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Theft and Diversion of US High Technology

NCJ Number
Security Management Volume: 26 Issue: 7 Dated: (July 1982) Pages: 25-28,31-32
Date Published
6 pages
The large-scale Soviet theft of U.S. high technology using an elaborate espionage system has seriously undermined the U.S. defense effort, and new steps to counter this threat are required.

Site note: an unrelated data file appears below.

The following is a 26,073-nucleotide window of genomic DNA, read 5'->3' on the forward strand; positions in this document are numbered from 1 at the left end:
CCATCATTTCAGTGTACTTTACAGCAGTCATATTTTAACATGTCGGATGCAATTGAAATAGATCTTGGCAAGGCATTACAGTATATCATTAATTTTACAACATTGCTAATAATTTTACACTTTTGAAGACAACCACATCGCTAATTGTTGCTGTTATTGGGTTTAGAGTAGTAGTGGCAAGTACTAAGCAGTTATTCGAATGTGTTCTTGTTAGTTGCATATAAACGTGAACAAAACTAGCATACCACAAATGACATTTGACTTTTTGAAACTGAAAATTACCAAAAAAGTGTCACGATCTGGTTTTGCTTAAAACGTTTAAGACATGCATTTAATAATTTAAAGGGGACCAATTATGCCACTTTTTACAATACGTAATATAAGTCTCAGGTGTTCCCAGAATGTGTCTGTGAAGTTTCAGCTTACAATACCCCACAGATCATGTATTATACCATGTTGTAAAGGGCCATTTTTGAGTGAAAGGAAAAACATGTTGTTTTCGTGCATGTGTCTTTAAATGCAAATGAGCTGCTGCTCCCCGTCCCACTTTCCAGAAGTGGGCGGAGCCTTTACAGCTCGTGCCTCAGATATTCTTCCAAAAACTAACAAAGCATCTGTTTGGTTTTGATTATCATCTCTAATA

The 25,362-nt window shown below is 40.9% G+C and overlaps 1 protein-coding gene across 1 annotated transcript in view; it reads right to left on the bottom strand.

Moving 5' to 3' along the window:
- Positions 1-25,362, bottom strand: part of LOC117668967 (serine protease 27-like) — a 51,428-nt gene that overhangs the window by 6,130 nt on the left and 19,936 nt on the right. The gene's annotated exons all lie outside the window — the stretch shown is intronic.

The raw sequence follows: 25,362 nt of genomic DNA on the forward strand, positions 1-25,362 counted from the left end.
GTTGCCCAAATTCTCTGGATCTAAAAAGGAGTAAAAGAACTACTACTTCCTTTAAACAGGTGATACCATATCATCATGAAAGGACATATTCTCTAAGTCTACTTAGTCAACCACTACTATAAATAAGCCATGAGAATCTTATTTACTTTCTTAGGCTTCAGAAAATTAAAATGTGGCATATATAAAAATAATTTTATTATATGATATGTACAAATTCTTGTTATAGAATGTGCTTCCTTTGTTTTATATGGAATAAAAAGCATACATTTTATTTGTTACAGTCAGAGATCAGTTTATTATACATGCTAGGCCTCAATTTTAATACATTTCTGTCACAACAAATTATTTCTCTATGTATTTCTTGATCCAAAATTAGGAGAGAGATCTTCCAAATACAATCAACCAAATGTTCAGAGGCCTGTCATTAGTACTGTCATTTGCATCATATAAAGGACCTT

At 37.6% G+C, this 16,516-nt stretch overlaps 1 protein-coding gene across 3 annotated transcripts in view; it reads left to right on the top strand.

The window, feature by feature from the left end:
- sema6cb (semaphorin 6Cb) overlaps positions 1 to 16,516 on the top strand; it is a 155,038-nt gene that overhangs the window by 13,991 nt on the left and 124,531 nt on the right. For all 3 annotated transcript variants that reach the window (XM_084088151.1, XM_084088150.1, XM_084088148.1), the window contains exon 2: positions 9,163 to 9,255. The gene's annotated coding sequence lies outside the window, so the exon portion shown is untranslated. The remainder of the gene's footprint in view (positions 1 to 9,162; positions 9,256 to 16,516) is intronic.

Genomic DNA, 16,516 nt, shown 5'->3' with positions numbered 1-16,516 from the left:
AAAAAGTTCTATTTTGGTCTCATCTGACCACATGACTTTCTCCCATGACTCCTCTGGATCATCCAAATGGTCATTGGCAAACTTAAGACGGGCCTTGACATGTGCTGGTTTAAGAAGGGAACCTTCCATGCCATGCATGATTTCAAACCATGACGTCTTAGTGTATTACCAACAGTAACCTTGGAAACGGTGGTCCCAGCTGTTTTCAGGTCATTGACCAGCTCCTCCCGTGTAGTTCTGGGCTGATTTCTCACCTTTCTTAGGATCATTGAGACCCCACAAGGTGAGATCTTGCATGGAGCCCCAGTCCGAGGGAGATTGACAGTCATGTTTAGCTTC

Federal officials estimate that smuggled U.S. technology amounts to $1.5 billion annually, and the threat continues to grow as a network of spies, front men, corporate fronts, professional thieves, and Soviet sympathizers continue to steal the U.S. industrial base. The Soviet theft and diversion of U.S. high technology is conducted through two of their intelligence services: the KGB (State Security Committee) and the GRU (Chief Intelligence Directorate of the Soviet General Staff). Much of the problem stems from (1) piecemeal embargoes and porous controls, (2) lenient sentences for those convicted of high-technology smuggling, (3) the use of few resources to address the problem against the Soviet use of unlimited resources and sophisticated techniques, (4) lack of cooperation between private security and law enforcement, and (5) the absence of tough legislation to address the problem. Preventive efforts should include stricter controls on the export of military technology to the Soviets and communist bloc countries, increased security for research in both public and private sectors, more severe sentences for those convicted of theft of industrial secrets, amendment of the Freedom of Information Act to preclude Soviet agents from having access to confidential data private companies file with Federal agencies, and greater restriction on Soviet staffs in this country.